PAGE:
TAMPA, Fla. (WFLA) — A new National Oceanic and Atmospheric Administration tool to predict harmful algal blooms in the Gulf of Mexico is live, and now being used to forecast potential red tide bloom movements and impacts.
The NOAA Red Tide Respiratory Forecast, one of several tools for predicting the blooms, was launched to predict toxic algae blooms and help the public view forecasts in real-time for where they might see red tide conditions on nearby beaches, delivered in three-hour increments during the day.
“We’ve been able to refine our forecasts and offer predictions on a beach-by-beach basis,” said Dr. Richard Stumpf, NOAA-NCCOS Oceanographer who led the forecast development team. “This Forecast is the first step toward reducing the health and economic impacts of red tides for coastal communities. By letting people know where and when onshore respiratory impacts are expected, red tide becomes more of an inconvenience than a crisis.”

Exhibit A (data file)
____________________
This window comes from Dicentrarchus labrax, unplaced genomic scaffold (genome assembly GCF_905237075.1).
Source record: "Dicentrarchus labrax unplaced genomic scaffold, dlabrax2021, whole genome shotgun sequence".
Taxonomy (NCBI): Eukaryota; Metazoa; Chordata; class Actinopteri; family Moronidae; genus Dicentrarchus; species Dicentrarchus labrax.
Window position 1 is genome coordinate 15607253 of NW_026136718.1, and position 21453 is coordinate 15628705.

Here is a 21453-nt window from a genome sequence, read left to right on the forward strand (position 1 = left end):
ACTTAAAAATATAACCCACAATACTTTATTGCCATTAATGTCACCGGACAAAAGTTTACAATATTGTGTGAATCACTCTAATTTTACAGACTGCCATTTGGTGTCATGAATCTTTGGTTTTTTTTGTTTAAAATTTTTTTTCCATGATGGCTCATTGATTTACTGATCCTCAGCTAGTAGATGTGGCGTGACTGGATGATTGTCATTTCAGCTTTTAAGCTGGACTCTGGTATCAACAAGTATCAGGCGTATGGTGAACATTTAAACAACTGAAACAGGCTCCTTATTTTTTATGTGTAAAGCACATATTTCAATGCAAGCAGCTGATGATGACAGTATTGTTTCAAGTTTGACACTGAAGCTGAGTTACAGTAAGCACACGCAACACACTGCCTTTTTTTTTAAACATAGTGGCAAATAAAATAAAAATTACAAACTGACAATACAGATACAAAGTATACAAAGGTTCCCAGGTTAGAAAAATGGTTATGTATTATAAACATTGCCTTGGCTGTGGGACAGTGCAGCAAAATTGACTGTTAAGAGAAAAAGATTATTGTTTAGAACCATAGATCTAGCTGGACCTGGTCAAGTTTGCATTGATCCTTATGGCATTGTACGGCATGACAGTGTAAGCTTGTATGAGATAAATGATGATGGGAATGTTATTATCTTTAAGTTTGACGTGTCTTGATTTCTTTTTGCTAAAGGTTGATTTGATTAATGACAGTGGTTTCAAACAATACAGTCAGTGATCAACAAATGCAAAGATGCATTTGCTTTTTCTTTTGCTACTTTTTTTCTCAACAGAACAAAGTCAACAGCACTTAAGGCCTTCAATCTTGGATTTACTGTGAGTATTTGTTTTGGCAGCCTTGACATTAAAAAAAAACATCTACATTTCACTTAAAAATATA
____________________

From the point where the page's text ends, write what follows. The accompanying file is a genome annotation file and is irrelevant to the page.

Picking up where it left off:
According to NOAA, the risk-level forecast covers 30 of Florida’s west coast beaches, as well as beaches in the state of Texas. The forecast is part of a NOAA-National Centers for Coastal Ocean Science national Harmful Algal Bloom Forecasting System, used by coastal resource managers to lessen the impact of red tide and other toxic blooms on local communities.
“Red tide impacts can be really variable because of wind patterns,” said Dr. Barbara Kirkpatrick, Executive Director of GCOOS and an environmental health scientist who conducted the first studies documenting the impacts of Florida red tide blooms on human health. “They can use this tool the same way they use other weather reports.”
Kirkpatrick says the Red Tide Respiratory Forecast will allow people see where the beaches in their communities might be impacted by red tide and when, letting them plan beach walks and other activities around the forecast.